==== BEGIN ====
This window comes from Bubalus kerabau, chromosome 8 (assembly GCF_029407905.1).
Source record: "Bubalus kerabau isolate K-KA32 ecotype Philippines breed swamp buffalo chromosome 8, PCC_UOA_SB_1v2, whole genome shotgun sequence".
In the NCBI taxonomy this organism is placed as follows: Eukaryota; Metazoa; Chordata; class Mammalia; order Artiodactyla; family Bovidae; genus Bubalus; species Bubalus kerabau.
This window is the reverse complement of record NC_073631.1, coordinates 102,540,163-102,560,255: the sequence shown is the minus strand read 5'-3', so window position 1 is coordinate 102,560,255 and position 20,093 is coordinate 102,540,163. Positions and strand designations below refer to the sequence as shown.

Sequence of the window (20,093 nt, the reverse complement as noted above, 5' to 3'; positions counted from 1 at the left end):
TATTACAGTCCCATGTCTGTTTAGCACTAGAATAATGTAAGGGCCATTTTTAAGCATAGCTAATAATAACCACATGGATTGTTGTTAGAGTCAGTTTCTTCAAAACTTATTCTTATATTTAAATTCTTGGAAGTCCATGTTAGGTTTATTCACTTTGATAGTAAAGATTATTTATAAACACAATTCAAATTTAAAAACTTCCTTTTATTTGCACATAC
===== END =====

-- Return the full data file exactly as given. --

This window comes from Bubalus kerabau, chromosome 8 (assembly GCF_029407905.1).
Source record: "Bubalus kerabau isolate K-KA32 ecotype Philippines breed swamp buffalo chromosome 8, PCC_UOA_SB_1v2, whole genome shotgun sequence".
In the NCBI taxonomy this organism is placed as follows: Eukaryota; Metazoa; Chordata; class Mammalia; order Artiodactyla; family Bovidae; genus Bubalus; species Bubalus kerabau.
This window is the reverse complement of record NC_073631.1, coordinates 102,540,163-102,560,255: the sequence shown is the minus strand read 5'-3', so window position 1 is coordinate 102,560,255 and position 20,093 is coordinate 102,540,163. Positions and strand designations below refer to the sequence as shown.

Sequence of the window (20,093 nt, the reverse complement as noted above, 5' to 3'; positions counted from 1 at the left end):
TATTACAGTCCCATGTCTGTTTAGCACTAGAATAATGTAAGGGCCATTTTTAAGCATAGCTAATAATAACCACATGGATTGTTGTTAGAGTCAGTTTCTTCAAAACTTATTCTTATATTTAAATTCTTGGAAGTCCATGTTAGGTTTATTCACTTTGATAGTAAAGATTATTTATAAACACAATTCAAATTTAAAAACTTCCTTTTATTTGCACATAC